Friday, March 30, 2007


Yesterday's mail brought a letter from G's school, scolding me for the number of times she's been late this year. I know this is nothing personal -- it's a form letter that they customize and send out to everyone whose child has X number of tardies or absences. (I got the same letter when G was in kindergarten because she'd been sick several times and had missed more than 5 days of school as a result.) Still, it's annoying, both because it makes me feel like a deadbeat parent and because I'm supposed to sign the bottom of it, just below the line that reads "I have read this letter and will take steps to improve my child's attendance, blah blah" and return it to the school. It's not unlike being in school myself and getting sent home with a note for my mommy to sign because I've behaved badly, only in this case I am the mommy.

As it happens, the reason we've had so much trouble getting to school on time lately is because G's sleeping problems have grown exponentially worse over the last few months. We're not just dealing with the normal don't-wanna-go-to-bed complaining all kids do to some degree, but the vicious cycle of true insomnia, where she worries about not being able to sleep and is upset when her worries become a self-fulfilling prophecy. Lately she's been lying awake, intermittently moaning "I can't sleeeeeeeep," until almost 11 p.m. every night. This is not good. I considered the possibility that she just might not need as much sleep as kids her age are "supposed" to need, but rejected it because 1.) she says she's tired in class, 2.) she's half-comatose in the morning, leading to lateness, and 3.) she's as grumpy as a bear most of the time. On the rare nights when she does fall asleep early (because she's so exhausted she can't help it), she's like a different kid the next day -- cheerful, calm and cooperative.

I've already been through the insomnia battle with P, who spent the last several years of his life on a constantly changing parade of sleeping pills that didn't work (and in one case, made him psychotic), so I know how hard it is to combat. We've already tried a series of home remedies for G -- eating bananas, sleeping with a lavender aromatherapy pillow, listening to soothing music, backrubs -- but none of them have worked for more than one or two nights. She's not worried about anything as far as I can tell, and she doesn't have more than the normal quota of nightmares you'd expect from an 8-year-old. She just can't sleep, and I don't know why. But I do know I resent having my hand slapped by the district (not the school -- the staff have all been supportive of our situation and are just doing what's required of them) because of it. I wrote a brief note on the portion of the letter I'm supposed to return, explaining that she's having these problems and we're trying different strategies to solve them, so we'll see what happens.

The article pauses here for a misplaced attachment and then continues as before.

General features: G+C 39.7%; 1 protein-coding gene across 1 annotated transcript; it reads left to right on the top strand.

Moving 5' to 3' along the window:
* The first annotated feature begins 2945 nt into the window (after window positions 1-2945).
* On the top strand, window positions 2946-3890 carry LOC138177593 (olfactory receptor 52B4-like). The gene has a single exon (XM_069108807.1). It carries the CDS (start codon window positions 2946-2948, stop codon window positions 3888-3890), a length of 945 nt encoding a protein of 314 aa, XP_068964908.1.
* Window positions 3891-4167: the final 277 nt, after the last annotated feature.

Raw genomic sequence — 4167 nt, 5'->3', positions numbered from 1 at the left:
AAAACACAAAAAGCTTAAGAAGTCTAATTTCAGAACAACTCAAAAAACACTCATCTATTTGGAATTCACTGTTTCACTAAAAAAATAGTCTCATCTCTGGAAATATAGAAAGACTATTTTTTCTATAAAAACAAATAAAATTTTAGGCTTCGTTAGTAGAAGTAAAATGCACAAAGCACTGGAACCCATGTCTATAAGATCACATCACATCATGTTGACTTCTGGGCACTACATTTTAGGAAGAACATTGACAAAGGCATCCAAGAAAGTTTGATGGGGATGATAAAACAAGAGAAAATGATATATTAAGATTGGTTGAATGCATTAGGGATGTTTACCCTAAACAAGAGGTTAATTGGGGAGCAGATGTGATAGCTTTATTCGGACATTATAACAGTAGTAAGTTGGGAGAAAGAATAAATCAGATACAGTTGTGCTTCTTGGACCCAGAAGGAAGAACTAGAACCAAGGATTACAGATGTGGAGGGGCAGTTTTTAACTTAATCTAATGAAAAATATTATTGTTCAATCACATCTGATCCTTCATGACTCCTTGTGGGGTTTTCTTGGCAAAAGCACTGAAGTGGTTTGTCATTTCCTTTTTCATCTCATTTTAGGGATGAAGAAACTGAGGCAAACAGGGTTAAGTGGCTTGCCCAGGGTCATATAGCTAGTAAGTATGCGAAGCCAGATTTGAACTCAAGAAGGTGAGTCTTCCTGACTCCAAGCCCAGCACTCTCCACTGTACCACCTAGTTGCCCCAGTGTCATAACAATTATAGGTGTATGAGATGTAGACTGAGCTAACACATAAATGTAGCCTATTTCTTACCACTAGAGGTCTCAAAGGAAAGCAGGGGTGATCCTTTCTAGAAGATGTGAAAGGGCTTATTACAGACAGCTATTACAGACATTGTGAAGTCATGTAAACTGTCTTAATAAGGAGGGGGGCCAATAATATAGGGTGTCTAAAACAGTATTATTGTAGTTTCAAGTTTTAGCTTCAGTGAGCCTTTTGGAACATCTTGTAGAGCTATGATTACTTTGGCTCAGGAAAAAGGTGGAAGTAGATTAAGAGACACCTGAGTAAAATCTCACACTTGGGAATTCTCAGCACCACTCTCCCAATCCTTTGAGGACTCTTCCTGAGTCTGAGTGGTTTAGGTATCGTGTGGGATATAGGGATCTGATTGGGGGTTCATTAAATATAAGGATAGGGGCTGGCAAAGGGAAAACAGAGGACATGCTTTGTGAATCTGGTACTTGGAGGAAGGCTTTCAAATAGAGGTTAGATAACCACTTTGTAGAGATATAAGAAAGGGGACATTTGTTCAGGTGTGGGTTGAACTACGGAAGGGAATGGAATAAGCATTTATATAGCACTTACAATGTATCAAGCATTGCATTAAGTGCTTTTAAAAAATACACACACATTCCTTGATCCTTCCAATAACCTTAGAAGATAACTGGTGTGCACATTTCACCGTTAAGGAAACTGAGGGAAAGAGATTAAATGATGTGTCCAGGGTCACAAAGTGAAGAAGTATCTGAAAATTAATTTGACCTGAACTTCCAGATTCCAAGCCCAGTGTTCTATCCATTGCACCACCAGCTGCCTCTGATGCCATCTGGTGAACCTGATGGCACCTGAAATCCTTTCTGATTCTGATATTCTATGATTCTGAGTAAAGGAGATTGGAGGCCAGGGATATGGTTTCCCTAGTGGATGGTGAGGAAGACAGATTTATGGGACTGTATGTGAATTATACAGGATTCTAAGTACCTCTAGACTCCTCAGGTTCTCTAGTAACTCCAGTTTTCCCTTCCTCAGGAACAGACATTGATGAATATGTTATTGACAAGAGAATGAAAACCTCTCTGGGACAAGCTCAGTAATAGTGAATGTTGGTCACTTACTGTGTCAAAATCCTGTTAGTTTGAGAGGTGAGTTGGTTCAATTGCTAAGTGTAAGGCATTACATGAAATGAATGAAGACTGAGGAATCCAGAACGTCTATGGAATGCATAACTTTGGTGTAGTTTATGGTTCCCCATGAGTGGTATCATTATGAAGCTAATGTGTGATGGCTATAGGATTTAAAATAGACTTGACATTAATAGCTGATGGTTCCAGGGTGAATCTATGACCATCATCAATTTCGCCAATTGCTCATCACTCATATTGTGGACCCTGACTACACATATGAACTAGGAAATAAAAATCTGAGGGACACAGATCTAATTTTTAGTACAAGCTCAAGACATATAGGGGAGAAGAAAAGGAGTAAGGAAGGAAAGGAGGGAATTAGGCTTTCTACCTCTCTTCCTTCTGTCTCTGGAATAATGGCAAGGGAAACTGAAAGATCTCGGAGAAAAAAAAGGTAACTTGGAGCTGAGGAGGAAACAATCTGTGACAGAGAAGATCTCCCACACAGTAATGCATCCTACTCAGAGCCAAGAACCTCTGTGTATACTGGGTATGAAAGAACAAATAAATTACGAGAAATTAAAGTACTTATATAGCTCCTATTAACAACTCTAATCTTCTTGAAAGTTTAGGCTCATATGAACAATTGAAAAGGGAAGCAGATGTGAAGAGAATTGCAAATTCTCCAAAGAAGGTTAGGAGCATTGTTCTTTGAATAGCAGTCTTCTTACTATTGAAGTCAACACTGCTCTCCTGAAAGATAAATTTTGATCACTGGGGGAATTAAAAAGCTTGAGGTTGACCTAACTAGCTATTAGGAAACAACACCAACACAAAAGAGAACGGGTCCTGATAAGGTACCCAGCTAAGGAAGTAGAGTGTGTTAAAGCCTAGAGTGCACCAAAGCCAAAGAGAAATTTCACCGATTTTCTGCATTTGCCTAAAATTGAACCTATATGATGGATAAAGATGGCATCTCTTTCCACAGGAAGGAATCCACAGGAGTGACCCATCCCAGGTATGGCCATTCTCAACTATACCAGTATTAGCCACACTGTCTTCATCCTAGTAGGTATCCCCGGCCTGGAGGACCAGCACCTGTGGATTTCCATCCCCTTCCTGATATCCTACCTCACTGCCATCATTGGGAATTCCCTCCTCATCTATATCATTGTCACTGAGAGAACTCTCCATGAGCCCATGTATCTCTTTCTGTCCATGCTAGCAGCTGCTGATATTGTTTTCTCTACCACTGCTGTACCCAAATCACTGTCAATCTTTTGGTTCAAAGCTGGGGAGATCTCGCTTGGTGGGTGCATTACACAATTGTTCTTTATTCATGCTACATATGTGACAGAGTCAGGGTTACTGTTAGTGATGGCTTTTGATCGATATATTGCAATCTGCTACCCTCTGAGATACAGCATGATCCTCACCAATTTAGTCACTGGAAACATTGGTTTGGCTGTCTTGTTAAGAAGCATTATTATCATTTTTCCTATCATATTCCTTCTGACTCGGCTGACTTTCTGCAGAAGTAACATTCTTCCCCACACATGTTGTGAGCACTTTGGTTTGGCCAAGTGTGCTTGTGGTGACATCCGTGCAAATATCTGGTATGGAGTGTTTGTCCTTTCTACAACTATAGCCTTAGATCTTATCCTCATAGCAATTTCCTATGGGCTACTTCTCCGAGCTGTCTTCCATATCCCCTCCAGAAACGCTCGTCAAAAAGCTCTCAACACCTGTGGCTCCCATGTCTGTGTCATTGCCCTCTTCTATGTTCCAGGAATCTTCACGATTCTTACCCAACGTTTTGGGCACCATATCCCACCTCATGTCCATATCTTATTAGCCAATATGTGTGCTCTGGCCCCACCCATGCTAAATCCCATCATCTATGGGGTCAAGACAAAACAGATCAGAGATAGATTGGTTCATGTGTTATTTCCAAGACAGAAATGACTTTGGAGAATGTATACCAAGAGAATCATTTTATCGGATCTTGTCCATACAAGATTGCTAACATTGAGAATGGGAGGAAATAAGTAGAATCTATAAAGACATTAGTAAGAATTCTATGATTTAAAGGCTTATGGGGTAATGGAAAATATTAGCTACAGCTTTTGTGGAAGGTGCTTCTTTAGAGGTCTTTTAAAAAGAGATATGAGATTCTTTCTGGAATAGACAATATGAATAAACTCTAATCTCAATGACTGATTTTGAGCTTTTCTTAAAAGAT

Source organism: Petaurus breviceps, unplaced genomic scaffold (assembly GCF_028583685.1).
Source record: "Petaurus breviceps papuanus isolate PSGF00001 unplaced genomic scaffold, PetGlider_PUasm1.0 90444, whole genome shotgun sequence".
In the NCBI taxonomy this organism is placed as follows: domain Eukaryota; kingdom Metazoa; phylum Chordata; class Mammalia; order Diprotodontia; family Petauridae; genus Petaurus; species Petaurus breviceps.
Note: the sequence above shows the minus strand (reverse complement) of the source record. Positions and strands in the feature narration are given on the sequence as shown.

FosterAbba said...

The real truth is that the reason the school cares so much about tardies and absences is because they cost the school money from their average daily attendance numbers.

In our school district, kids are worth about $5,000 a piece with perfect attendance, and even more if the kids are English learners. It's no wonder the school tried so hard to keep "Danielle" there.

Laurel said...

Childhood insomnia is awfull. I had sleep issues for years, and my sister went through a much shorter but still miserable period of difficulty sleeping. I never took pills, so I don't know about that, but music helped. I listened to a clasical peice, the same one, every night until I fell asleep. It didn't actually help with sleep, but it staved off loneliness. It might help your kid. Being a child, especially a young child, awake after everyone else in the house is asleep is one of the loneliest places one can be in, and loneliness makes it harder to sleep because of all the misery it causes. It may make it easier to have something to listen to. "Ave Maria" can be very soothing. Don't worry about the tardies. School administrators tend to fall into two catagories. One is amazing, and the other is idiotic. Unfortunately, the later variety is much more common.

Pixilated Mum said...

Ick. I know it's a form letter, but I think receiving such a thing would make me feel small.

Can you talk to the teacher about it? My friend A takes one mental health day a month with her kids --- a day for field trips, just her and the kids --- which adds up. She talked to the kids' teacher about it and her philosophy about it, and the teacher ws very understanding about it. You never know ... They might help deal with the administrative folks.

And I wish I had good advice regarding insomnia. :-( Does the pediatrician have any good advice?

Anonymous said...

My son had some sleep problems during the elementary school years that really began to affect his emotional health. Mornings were horrible for everyone involved. I began giving him herbal tea at night, lavendar pillows--all that good natural stuff. It helped a lot, but it wasn't a cure. He still couldn't function in the morning.

I'm a little ashamed to share my solution, but I admit it worked. I began waking him two hours before he had to leave to school. I would wake him with a song and a nice warm latte. Yep, coffee. Then I'd get him into the shower and let him stay as long as he liked, usually until the hot water heater was drained. After a good breakfast, he was out the door with a smile on his face.

He eventually grew out of the sleep problems, though he still takes terribly long showers. He does enjoy coffee, but doesn't drink it very often--he's more of a tea guy. I haven't noticed any lasting harm from giving him a cup of joe to cure his fuzzy head.

(I'm not going to sign this one in case there's some law against giving kids coffee. :-))